Both events celebrate projects that fall under the independent film criteria. Though definitions vary among individuals, it’s obviously a studio picture if it’s financed and totally controlled by a studio. Welsh points out, “they account for only 25 percent of all films released in the U.S.”
He takes the “independent film” definition a bit farther. He gives a precise definition which he spews in machine-gun style, “Criteria: artistic vision. A uniqueness of vision. Something that people will talk or even argue about. Something made by an individual, not a committee. A particular sensibility. A work of art made by a film artist. With a budget less than $20 million. Percentage of money coming from independent sources. Original, provocative subject matter. Human, personal, character driven stories.”
The Spirit Awards and the Los Angeles Film Festival annually generate millions in revenue to the Los Angeles area retail sector. Each year they draw ever-growing thousands of visitors as well as introduce numerous independent film projects to the world. This past year’s Spirit Awards best film nominees are familiar names despite being independent films: Birdman, Boyhood, Selma, Whiplash, and Love Is Strange.
Welsh does have a tip for budding filmmakers. “Don’t just go out and make a movie. Take the time and put in the effort to make a great movie.”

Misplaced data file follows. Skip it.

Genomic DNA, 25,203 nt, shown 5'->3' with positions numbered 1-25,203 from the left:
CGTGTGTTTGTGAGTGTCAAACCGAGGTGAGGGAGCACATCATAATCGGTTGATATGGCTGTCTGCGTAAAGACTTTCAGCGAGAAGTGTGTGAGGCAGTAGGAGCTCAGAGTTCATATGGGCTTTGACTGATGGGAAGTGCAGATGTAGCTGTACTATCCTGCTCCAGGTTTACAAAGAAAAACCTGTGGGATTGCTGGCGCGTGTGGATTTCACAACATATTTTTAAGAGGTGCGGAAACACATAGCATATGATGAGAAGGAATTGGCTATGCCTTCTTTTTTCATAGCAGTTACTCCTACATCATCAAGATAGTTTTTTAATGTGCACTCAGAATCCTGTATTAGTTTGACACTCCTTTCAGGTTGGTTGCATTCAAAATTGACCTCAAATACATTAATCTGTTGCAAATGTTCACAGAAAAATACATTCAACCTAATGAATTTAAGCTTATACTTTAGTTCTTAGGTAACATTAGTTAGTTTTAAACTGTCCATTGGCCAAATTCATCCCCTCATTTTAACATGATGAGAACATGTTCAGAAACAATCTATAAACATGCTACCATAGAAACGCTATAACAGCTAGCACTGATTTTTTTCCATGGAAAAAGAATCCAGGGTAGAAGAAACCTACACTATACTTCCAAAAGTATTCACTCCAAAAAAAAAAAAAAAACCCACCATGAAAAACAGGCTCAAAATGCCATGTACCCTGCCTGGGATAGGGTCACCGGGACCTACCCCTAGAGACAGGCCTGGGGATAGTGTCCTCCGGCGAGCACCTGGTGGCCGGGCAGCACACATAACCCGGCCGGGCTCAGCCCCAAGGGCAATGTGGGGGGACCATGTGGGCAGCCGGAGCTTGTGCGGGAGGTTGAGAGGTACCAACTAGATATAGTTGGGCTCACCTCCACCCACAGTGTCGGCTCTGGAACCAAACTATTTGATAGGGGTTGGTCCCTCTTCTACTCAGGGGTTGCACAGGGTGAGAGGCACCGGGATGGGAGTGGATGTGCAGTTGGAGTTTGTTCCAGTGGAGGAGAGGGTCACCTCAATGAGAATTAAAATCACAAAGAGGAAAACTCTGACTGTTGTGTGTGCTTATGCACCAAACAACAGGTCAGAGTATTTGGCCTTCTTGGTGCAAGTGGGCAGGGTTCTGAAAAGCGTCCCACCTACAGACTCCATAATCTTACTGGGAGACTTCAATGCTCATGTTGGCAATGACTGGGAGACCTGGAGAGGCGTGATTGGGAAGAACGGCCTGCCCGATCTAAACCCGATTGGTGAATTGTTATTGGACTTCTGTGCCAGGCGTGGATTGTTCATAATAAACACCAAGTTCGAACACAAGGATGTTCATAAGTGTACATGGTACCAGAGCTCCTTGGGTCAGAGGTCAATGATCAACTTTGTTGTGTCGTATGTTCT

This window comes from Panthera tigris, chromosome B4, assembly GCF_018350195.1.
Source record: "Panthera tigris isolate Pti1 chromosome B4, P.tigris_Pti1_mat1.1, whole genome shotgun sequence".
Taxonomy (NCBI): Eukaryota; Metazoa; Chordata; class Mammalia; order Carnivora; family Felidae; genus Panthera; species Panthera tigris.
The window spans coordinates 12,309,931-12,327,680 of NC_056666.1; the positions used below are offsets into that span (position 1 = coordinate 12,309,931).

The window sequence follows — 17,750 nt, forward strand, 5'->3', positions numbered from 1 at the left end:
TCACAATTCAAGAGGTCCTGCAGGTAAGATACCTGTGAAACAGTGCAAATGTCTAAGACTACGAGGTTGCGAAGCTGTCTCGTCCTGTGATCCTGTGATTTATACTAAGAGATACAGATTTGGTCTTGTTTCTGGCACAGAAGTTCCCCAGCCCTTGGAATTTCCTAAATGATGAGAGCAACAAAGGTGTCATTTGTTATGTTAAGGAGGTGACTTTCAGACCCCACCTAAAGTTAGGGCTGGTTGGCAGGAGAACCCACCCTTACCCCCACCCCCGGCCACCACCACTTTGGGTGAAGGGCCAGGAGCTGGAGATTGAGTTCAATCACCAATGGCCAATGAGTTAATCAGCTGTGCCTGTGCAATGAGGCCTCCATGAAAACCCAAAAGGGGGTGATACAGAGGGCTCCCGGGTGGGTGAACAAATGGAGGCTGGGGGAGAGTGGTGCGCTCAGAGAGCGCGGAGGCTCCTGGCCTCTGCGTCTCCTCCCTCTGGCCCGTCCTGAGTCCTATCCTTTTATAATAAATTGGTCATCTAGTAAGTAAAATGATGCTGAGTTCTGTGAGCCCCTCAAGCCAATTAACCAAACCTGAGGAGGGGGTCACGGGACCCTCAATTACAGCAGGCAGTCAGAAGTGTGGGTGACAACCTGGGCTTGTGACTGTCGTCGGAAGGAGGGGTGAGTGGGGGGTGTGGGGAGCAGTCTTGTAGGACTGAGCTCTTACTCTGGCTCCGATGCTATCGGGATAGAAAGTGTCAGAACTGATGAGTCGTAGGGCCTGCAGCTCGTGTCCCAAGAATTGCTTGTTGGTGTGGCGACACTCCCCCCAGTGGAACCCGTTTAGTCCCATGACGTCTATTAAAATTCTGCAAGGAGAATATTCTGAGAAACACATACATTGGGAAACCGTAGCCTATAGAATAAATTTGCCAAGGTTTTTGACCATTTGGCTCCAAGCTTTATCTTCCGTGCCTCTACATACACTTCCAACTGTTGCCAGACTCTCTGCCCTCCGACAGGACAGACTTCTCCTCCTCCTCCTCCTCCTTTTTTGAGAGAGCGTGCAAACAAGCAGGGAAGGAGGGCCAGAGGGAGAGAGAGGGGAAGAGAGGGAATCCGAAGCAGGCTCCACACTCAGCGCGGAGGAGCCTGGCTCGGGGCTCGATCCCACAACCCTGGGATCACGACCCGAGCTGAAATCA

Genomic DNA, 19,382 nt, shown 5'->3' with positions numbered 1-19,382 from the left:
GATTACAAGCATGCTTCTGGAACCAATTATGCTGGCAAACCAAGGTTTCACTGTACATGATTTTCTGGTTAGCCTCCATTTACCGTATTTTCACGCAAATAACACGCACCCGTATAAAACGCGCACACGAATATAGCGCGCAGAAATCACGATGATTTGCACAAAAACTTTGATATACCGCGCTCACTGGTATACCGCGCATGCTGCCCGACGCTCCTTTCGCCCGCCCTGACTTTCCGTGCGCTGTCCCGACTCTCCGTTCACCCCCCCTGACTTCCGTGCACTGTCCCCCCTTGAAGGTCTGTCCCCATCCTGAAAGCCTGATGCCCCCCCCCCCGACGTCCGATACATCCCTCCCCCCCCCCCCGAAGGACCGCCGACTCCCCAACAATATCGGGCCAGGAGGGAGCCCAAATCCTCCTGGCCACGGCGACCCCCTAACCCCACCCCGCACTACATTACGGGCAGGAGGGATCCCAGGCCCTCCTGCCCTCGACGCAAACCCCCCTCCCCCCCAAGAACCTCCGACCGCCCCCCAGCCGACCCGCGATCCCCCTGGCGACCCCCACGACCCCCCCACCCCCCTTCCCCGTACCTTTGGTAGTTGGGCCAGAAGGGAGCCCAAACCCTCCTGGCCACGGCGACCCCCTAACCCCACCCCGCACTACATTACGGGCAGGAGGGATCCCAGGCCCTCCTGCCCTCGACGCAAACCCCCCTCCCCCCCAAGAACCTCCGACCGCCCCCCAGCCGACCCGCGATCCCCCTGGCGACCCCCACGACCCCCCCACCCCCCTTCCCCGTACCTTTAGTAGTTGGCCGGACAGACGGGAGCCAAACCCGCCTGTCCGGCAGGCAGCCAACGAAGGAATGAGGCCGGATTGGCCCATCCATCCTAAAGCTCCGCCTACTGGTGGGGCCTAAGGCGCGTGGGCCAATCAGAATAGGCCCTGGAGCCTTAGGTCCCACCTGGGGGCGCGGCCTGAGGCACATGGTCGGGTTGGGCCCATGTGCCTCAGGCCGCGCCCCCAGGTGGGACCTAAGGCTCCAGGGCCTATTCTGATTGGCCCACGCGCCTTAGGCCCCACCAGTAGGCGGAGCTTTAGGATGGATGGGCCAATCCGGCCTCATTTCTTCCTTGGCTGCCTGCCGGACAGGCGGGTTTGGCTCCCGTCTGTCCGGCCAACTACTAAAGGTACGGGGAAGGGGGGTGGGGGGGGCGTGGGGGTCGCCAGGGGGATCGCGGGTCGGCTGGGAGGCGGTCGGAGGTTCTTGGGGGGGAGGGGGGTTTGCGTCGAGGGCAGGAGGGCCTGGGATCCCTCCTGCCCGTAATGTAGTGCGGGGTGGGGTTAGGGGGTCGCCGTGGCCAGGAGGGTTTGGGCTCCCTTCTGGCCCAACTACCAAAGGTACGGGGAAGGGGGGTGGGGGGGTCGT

Stylistically running a company
hands -on, plus keeping his wife Bonnie and 8-year-old daughter Isla happy, seems to gobble up any potential “free time.” But occasionally Welsh likes to sneak out. Where to? Meatyard, a folk band with brother Phil in which Josh is a guitarist/singer/songwriter. The group is assembling tunes for what will be its third independent (of course) release.
It’s evident that Josh Welsh is an independent guy who’s driven every day promoting independent filmmakers. His company helps educate, integrate, and generate creative visions. He is a true champion for innovative new voices. With a dab of Seneca’s philosophy on luck, added to Welsh’s ample preparation and offerings, independent filmmakers are breathing a little bit easier. Thanks to him, there’s a growing supply of luck going around.